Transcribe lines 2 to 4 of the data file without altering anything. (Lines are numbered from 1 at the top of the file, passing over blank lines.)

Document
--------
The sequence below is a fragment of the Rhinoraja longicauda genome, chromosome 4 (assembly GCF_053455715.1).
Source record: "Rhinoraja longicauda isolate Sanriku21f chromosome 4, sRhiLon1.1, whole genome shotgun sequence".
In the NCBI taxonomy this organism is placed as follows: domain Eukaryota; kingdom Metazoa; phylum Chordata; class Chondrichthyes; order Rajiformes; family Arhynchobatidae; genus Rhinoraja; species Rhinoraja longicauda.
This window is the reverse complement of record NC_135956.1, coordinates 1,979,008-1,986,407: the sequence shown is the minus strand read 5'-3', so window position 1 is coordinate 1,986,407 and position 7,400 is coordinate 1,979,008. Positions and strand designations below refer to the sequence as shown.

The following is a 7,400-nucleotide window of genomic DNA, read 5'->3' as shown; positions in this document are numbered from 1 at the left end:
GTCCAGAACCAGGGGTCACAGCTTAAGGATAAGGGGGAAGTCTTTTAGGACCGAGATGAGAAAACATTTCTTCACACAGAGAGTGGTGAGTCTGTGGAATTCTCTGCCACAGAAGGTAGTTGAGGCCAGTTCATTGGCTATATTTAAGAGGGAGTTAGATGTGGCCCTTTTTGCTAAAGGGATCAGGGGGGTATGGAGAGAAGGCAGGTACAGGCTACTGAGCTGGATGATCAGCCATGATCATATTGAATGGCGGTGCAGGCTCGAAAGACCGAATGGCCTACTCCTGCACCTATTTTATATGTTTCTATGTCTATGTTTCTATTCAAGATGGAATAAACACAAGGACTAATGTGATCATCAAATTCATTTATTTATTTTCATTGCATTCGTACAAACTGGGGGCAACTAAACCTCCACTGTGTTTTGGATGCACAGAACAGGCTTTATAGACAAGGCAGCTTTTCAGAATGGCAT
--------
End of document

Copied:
Source record: "Rhinoraja longicauda isolate Sanriku21f chromosome 4, sRhiLon1.1, whole genome shotgun sequence".
In the NCBI taxonomy this organism is placed as follows: domain Eukaryota; kingdom Metazoa; phylum Chordata; class Chondrichthyes; order Rajiformes; family Arhynchobatidae; genus Rhinoraja; species Rhinoraja longicauda.
This window is the reverse complement of record NC_135956.1, coordinates 1,979,008-1,986,407: the sequence shown is the minus strand read 5'-3', so window position 1 is coordinate 1,986,407 and position 7,400 is coordinate 1,979,008. Positions and strand designations below refer to the sequence as shown.